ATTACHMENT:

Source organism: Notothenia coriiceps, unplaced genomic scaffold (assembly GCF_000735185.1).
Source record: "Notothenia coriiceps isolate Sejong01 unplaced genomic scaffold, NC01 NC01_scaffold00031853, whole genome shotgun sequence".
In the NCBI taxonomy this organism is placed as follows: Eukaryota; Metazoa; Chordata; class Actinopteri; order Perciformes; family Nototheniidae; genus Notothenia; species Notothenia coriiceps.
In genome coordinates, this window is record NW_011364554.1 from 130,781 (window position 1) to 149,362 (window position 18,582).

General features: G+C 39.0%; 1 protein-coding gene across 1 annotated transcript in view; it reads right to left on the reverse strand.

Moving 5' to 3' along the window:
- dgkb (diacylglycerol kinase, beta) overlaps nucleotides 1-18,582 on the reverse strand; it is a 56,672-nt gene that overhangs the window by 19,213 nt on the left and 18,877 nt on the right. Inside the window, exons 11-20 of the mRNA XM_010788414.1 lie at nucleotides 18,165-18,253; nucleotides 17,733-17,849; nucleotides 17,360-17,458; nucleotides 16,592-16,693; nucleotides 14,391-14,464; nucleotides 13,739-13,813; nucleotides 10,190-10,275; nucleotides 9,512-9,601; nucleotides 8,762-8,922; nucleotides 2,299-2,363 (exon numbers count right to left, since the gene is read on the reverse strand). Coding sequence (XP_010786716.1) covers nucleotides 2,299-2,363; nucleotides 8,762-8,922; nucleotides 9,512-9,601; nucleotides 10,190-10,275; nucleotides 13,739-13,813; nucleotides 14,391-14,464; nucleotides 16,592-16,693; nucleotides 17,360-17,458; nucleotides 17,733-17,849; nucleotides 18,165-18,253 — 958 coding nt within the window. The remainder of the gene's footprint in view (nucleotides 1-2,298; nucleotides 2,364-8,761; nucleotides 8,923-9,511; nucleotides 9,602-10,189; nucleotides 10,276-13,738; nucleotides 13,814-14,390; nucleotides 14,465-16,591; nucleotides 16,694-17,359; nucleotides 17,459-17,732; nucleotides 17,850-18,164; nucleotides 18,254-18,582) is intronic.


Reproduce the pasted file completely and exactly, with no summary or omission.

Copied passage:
Source organism: Notothenia coriiceps, unplaced genomic scaffold (assembly GCF_000735185.1).
Source record: "Notothenia coriiceps isolate Sejong01 unplaced genomic scaffold, NC01 NC01_scaffold00031853, whole genome shotgun sequence".
In the NCBI taxonomy this organism is placed as follows: Eukaryota; Metazoa; Chordata; class Actinopteri; order Perciformes; family Nototheniidae; genus Notothenia; species Notothenia coriiceps.
In genome coordinates, this window is record NW_011364554.1 from 130,781 (window position 1) to 149,362 (window position 18,582).

General features: G+C 39.0%; 1 protein-coding gene across 1 annotated transcript in view; it reads right to left on the reverse strand.

Moving 5' to 3' along the window:
- dgkb (diacylglycerol kinase, beta) overlaps nucleotides 1-18,582 on the reverse strand; it is a 56,672-nt gene that overhangs the window by 19,213 nt on the left and 18,877 nt on the right. Inside the window, exons 11-20 of the mRNA XM_010788414.1 lie at nucleotides 18,165-18,253; nucleotides 17,733-17,849; nucleotides 17,360-17,458; nucleotides 16,592-16,693; nucleotides 14,391-14,464; nucleotides 13,739-13,813; nucleotides 10,190-10,275; nucleotides 9,512-9,601; nucleotides 8,762-8,922; nucleotides 2,299-2,363 (exon numbers count right to left, since the gene is read on the reverse strand). Coding sequence (XP_010786716.1) covers nucleotides 2,299-2,363; nucleotides 8,762-8,922; nucleotides 9,512-9,601; nucleotides 10,190-10,275; nucleotides 13,739-13,813; nucleotides 14,391-14,464; nucleotides 16,592-16,693; nucleotides 17,360-17,458; nucleotides 17,733-17,849; nucleotides 18,165-18,253 — 958 coding nt within the window. The remainder of the gene's footprint in view (nucleotides 1-2,298; nucleotides 2,364-8,761; nucleotides 8,923-9,511; nucleotides 9,602-10,189; nucleotides 10,276-13,738; nucleotides 13,814-14,390; nucleotides 14,465-16,591; nucleotides 16,694-17,359; nucleotides 17,459-17,732; nucleotides 17,850-18,164; nucleotides 18,254-18,582) is intronic.